First steps have been taken to address growing urban deer issues in Okotoks.
The newly-formed Urban Deer Task Force met for the first time in November and In December the group had Alberta Environment and Parks give a presentation on urban co-existence with deer, and he said some of the facts were concerning, though not surprising.
“One thing brought up in that report is that urban deer are completely habituated to town and to people and they have no fear whatsoever, unlike the deer living outside of town,” said task force chair Grant Pryznyk.
To update statistics on the number of deer in town, the task force organized a third deer count on Jan. 22 and 23, using slightly different methods than previously.
The counts were done at dusk, between 4:30 p.m. and 5:30 p.m., because wildlife experts suggested deer would be most active at dawn and dusk, and therefore the counts would be easier to conduct because the animals wouldn’t be bedding down.
On Jan. 22 the count revealed 110 mule deer within Town boundaries or just outside its borders, and on Jan. 23 there were 106 counted, he said.
Okotoks parks manager Bridget Couban said the focus was on the developed areas of the town rather than its outer reaches.
“The footprint has expanded with the annexation land, so Westland Street is a good example where we saw deer in the fields, which are in the town, so they were included in the count,” said Couban. “But we didn’t drive all the way around the top of 338 Ave., we stayed to the built footprint of the existing urban environment.”
Pryznyk said the count data is important to determine the current population of deer in Okotoks as opposed to past counts, as well as what the future could hold.
In 2015 there were 66 deer counted and the 2018 count was near the same number, meaning the number of deer found in 2020 was nearly double what it was in previous counts.
It could have been a seasonal issue, or because of the time of day volunteers tracked the animals, said Pryznyk.
“It has not been confirmed whether the numbers have increased or if there has been a seasonal distribution difference,” he said.
He said the task force recommends completing future deer counts at the same time of day in both September and January to see whether the numbers change. The previous two counts were conducted in September (2015) and October (2018).
The task force has also spent time reviewing public surveys to gauge resident opinions and issues, he said.
Data studied included reports of aggressive deer or damage in town, as well as talking to residents who had cited concerns. The task force intends to continue interviewing people who have had encounters or damage to get a better understanding of what they’ve dealt with, he said.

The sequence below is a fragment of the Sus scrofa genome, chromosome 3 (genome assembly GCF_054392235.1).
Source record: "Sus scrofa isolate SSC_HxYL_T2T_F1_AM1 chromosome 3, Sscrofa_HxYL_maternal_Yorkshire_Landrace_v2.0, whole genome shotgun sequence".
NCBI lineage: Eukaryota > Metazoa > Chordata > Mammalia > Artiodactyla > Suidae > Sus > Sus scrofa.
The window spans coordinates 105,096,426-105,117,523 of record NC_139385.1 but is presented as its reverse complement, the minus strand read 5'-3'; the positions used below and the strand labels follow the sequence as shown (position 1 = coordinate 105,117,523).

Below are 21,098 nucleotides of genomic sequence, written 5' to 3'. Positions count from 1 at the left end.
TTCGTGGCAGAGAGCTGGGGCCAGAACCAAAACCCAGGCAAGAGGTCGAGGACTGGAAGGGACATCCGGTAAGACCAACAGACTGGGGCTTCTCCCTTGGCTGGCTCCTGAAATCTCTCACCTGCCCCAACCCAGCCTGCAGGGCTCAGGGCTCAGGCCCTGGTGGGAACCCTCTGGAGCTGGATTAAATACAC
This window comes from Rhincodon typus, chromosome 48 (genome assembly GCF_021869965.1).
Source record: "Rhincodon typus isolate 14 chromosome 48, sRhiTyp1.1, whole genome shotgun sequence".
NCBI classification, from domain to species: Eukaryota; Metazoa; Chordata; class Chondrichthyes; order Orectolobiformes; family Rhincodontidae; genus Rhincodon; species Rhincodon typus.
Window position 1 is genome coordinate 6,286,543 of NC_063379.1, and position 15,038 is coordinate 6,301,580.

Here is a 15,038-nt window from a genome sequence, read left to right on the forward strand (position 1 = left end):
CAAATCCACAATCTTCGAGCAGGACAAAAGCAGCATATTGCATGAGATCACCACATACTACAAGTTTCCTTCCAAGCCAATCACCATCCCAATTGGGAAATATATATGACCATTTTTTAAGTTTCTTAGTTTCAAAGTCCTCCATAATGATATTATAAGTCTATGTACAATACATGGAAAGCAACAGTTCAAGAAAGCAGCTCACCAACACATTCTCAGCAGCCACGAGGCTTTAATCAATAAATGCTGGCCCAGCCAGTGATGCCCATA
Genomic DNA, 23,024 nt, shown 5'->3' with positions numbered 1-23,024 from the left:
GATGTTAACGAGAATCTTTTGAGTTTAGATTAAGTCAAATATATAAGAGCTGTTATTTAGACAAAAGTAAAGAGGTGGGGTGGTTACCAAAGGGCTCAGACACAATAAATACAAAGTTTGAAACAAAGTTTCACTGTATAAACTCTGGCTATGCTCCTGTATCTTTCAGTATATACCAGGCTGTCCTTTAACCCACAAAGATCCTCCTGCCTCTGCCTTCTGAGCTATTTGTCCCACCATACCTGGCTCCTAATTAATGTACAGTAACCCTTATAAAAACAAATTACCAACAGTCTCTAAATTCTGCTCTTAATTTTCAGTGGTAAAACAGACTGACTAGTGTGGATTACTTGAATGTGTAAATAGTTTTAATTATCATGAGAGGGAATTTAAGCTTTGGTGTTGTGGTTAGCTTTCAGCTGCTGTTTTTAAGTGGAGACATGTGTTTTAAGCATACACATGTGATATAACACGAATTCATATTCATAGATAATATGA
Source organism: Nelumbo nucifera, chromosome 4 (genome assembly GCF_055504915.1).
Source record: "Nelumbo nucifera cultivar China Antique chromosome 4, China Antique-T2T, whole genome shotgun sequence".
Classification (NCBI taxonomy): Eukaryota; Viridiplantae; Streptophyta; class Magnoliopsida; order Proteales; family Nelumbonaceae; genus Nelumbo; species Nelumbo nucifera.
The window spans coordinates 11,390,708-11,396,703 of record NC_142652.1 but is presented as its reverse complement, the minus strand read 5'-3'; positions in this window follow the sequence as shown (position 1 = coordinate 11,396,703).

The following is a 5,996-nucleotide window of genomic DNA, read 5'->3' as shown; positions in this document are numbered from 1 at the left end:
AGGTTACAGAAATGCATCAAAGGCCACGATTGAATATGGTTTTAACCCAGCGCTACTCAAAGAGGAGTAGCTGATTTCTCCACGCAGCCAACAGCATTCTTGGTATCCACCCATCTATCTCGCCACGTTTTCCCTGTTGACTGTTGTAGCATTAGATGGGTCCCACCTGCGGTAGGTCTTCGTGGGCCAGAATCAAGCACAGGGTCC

“From what we’ve heard so far we’ve identified two main areas of concern: public safety from dealing with deer conflicts, and damage to private and public property,” said Pryznyk.
Many concerns mention aggressive deer threatening people and harming pets, or deer colliding with vehicles while crossing roads, he said. In addition, people have logged damage to lawns, gardens, potted plants, and trees accessible to deer.
He said there is no firm data in either category, since most of the information is anecdotal. The only tracked instances are when animals are killed and taken to the landfill, and the Town of Okotoks monitors those numbers, he said.
Once sufficient data has been compiled, he said it will be possible to gauge whether the Town needs to take action.
There are a few moves municipalities across North America have made to curb their deer populations, but nothing is one-size-fits-all, he said.
“Other jurisdictions have tried a number of things – culling, hazing, sterilization, and increased public education,” said Pryznyk. “The task force’s review of experiences in other urban areas has suggested there is no single successful solution that can be applied to all situations.”
He suggested public education as the first step for helping deal with urban wildlife.
Mayor Bill Robertson said he agrees that continuing to inform the public about issues like letting dogs off-leash in parks or feeding wildlife.
“I still get calls from residents – they call me to say, ‘So-and-so is feeding deer,’ and so on within the town,” said Robertson. “When somebody is feeding the deer, feeding the wildlife, that encourages them to stay in town, it encourages interactions with our residents – perhaps dangerous interactions.”
He said cleaning up yard waste can also help deter deer, and some municipalities have gone so far as to fine their residents for not picking up crabapple or other vegetation from private property.
It continues to be a contentious issue in Okotoks, he said.
“There are quite polarizing opinions toward the deer,” said Robertson. “There are those that definitely love the deer, they love the wildlife, they wish there were more, they love watching them.
“At the other end of the spectrum there are those who severely dislike them because they can’t have a vegetable garden and so on.”
He said the Town is in a tight spot because there’s not much council can do. Wildlife in the community is a provincial issue, he said.
Pryznyk said the task force will continue to discuss potential options for handling the deer population or stopping them from entering yards to access food, such as encouraging higher fences or other deterrents.
The committee will work out strategies and then take their ideas and data information to the public for further input in about three to six months, he said.